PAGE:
Portlanders have rejected changing our form of government numerous times. Many in government seem to have interpreted this as permission to continue with business as usual. I would offer that it is more likely Portlanders are telling government, try to fix what we have before asking us to vote on something new.
The need for community-based representation in Portland is profound. Feeling as if your government doesn’t understand what is going on where you live or doesn’t seem to care is felt by countless Portlanders in many parts of the City.
Changing to electing City Council members by district has been discussed numerous times as a mechanism to create more community-based representation in our government. However, having Commissioners in charge of Bureaus and Offices makes that unconstitutional because if your district representative was in charge of Parks, and you had a problem with Transportation, you would not have access to a direct representative — someone you could vote for or against the next time they are up for election.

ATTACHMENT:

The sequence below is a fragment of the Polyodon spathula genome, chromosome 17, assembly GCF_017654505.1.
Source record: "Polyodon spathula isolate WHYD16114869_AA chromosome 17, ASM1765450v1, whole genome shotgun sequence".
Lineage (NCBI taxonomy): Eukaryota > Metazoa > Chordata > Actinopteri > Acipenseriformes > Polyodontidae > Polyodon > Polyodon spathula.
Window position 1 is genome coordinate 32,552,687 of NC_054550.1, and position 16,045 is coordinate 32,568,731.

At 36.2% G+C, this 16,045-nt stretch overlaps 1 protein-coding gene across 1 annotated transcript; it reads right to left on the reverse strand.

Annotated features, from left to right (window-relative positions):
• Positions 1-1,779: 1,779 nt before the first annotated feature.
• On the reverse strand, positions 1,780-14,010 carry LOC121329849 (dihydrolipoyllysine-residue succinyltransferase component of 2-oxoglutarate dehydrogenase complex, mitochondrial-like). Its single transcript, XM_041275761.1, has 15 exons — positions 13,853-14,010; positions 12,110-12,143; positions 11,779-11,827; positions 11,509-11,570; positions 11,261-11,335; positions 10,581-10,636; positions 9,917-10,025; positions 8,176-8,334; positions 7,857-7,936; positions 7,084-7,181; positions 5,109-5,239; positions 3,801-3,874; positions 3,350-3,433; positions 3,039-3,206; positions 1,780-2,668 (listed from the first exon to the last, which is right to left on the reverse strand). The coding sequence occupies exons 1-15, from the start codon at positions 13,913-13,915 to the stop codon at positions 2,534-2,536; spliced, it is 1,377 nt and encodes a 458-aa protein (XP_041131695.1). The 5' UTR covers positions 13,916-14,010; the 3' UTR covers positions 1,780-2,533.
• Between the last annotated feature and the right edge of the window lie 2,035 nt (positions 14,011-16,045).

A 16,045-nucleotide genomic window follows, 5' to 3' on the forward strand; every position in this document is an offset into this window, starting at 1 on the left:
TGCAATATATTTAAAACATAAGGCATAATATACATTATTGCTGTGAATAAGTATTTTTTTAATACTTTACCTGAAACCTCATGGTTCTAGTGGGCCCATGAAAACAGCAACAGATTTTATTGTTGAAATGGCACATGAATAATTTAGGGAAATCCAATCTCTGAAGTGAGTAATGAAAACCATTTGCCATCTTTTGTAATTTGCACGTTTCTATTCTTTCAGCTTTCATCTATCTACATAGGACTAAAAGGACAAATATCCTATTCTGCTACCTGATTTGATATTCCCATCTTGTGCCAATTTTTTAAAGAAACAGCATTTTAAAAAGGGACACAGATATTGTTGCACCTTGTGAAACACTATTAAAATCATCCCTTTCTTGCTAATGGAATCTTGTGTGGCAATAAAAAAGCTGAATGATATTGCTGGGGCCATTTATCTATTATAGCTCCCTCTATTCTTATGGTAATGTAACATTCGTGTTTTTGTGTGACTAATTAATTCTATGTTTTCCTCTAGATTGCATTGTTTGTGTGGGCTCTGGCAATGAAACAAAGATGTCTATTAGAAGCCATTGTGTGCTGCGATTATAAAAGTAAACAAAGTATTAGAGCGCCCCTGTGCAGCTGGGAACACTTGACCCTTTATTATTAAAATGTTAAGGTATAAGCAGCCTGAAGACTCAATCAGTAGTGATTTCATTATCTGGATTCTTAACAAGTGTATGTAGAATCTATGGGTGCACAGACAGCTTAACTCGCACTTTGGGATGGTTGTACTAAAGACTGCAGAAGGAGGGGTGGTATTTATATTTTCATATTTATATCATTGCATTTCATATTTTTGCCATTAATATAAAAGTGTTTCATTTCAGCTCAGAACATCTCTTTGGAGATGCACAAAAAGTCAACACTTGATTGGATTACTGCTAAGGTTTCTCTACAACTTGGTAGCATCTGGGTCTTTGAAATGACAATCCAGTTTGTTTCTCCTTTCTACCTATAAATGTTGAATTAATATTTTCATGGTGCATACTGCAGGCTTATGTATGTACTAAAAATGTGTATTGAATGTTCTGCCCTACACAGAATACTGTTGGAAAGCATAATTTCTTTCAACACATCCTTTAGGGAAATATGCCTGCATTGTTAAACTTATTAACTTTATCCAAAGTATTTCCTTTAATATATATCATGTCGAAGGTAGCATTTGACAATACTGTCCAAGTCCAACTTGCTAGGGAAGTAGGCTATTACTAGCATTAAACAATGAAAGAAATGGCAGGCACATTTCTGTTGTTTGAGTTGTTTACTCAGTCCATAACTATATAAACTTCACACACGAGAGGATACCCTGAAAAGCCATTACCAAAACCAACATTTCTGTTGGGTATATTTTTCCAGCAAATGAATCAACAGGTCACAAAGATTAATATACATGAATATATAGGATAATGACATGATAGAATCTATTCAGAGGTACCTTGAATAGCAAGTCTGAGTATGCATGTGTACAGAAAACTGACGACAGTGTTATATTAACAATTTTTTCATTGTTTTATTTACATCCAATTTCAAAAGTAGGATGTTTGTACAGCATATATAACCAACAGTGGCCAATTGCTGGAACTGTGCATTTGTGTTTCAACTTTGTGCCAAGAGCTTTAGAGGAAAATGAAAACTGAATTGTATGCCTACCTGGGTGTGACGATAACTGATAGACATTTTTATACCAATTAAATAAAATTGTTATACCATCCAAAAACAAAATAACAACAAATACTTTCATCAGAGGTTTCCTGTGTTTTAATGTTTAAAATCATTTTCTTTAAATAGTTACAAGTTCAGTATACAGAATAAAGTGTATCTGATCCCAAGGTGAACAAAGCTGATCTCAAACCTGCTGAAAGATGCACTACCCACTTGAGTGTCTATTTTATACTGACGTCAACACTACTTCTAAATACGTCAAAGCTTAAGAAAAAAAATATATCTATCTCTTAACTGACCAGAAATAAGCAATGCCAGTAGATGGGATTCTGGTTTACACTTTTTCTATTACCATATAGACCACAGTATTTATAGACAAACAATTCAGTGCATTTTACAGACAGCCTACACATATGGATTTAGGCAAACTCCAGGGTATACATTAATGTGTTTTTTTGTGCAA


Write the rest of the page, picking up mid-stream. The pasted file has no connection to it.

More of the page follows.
The need to finding a solution is usually left to those with the biggest need when government is not responsive. As an East Portland resident for close to 20 years, I understand that need quite well. I would offer the following as a potential solution:
City Council to be comprised of the Mayor and eight Commissioners. The Mayor and two Commissioners to be elected city-wide and six Commissioners to be elected by district. The Mayor would retain the right to appoint Bureau and Office assignments, but must assign at least one city-wide elected Commissioner and two district-elected Commissioners to each Bureau and Office.
Clearly, there are other components to be discussed and addressed. For example, ensuring Directors of Bureaus and Offices are not hired just to do the bidding of City Council members with oversight of that particular Bureau or Office. We also need to make sure the institutional knowledge that Directors provide to Portlanders from continued service in the same position is not lost just because a new City Council member is assigned oversight of that office.
The Charter Commission is the best way to thoroughly vet ideas like this as well as other government reforms and it must be seated again by or before January 1, 2021, so the opportunity to begin the public design and vetting is ahead — much sooner, if enough pressure can be placed on City Council to not wait until the last City Council meeting the year before as was done with the 2011 Charter Commission.
For information about the Charter Commission, please see that Position Paper.
This document created by Mark White and made possible by the Mark for Portland 2020 campaign.